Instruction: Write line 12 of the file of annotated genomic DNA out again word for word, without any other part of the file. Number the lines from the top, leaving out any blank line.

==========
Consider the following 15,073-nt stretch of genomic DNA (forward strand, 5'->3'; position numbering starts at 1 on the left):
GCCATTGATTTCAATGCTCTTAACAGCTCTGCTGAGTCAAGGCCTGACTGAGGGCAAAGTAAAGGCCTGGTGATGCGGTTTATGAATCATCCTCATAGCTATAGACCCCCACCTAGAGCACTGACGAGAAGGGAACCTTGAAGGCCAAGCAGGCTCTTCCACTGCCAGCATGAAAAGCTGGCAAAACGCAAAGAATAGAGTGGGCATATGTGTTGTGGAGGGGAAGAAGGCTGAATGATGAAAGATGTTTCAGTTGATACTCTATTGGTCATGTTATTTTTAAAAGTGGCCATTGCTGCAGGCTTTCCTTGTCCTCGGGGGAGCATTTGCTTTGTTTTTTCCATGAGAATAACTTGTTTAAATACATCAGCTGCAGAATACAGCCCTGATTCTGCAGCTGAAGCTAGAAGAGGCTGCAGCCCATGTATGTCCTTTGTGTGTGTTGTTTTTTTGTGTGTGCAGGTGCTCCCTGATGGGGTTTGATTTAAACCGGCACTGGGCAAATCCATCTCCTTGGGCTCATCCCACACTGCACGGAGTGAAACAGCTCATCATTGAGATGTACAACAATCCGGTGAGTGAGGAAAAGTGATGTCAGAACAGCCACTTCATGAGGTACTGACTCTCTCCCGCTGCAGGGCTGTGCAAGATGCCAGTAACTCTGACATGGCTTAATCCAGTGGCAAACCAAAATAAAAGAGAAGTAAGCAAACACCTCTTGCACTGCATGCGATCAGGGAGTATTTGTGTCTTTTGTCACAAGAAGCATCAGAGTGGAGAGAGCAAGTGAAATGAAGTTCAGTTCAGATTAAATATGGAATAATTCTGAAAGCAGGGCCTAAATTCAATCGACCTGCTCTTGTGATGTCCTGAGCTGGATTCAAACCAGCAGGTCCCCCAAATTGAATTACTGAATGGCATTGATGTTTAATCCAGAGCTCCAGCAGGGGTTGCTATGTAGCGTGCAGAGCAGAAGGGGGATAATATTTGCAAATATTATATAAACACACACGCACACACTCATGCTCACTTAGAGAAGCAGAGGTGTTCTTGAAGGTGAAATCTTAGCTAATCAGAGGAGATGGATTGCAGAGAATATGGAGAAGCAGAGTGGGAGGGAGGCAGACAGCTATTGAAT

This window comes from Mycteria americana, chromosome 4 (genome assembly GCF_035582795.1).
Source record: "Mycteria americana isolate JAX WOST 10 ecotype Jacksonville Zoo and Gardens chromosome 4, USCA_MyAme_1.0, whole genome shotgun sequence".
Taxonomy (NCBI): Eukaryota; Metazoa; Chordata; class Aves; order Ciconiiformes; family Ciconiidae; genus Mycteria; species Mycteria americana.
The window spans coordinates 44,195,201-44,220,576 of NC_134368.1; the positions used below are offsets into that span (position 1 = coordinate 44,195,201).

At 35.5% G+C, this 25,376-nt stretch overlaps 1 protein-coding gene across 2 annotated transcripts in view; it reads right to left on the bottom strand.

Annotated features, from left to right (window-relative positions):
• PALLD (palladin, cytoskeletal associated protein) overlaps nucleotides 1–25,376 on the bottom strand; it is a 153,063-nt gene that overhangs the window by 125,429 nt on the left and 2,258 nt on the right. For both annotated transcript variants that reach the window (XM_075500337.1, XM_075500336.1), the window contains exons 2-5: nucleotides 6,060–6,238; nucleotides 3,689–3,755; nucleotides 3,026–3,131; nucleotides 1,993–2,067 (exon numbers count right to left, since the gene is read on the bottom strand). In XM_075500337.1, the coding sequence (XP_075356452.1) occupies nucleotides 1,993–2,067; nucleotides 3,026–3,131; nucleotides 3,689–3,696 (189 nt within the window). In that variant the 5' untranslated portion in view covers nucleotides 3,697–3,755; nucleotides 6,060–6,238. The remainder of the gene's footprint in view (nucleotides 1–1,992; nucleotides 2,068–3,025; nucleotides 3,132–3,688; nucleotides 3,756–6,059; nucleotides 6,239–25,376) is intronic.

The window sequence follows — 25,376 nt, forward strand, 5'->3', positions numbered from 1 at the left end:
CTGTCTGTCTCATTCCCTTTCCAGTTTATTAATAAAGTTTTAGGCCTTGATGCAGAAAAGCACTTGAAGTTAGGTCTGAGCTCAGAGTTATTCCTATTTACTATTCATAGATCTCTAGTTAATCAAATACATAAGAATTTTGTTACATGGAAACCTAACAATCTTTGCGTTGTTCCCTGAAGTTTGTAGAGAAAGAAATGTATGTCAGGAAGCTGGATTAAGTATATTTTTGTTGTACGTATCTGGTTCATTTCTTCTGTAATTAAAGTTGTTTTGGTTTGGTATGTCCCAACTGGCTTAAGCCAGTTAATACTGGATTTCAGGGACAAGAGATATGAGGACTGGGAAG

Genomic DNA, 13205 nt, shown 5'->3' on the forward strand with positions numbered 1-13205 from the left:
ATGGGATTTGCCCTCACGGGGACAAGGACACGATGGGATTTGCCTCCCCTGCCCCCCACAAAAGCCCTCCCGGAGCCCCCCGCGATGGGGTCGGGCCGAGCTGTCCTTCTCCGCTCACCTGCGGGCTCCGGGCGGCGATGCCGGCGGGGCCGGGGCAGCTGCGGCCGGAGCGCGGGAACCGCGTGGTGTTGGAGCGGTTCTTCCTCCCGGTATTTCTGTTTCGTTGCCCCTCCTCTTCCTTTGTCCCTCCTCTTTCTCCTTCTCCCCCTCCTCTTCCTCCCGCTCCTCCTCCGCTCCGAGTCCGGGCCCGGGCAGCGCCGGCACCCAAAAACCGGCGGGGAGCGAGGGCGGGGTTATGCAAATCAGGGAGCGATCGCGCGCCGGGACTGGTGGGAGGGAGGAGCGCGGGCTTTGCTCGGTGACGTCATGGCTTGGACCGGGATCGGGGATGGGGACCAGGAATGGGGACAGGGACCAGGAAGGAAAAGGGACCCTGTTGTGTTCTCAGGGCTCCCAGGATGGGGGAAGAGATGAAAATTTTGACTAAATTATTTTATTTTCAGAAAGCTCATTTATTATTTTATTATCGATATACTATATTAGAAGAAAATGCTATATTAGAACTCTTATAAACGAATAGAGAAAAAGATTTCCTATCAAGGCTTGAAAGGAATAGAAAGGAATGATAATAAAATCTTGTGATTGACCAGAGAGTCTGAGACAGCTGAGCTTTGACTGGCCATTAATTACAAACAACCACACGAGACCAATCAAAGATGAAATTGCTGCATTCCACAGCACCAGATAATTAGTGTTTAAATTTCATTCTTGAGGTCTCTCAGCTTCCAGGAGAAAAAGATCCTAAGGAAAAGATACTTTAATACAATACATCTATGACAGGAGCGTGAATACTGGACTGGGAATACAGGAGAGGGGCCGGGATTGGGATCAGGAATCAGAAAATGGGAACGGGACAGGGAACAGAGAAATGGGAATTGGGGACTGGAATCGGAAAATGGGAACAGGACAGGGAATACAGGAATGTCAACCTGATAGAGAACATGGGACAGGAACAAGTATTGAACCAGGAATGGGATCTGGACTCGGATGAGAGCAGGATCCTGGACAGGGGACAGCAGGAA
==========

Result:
Genomic DNA, 13205 nt, shown 5'->3' on the forward strand with positions numbered 1-13205 from the left: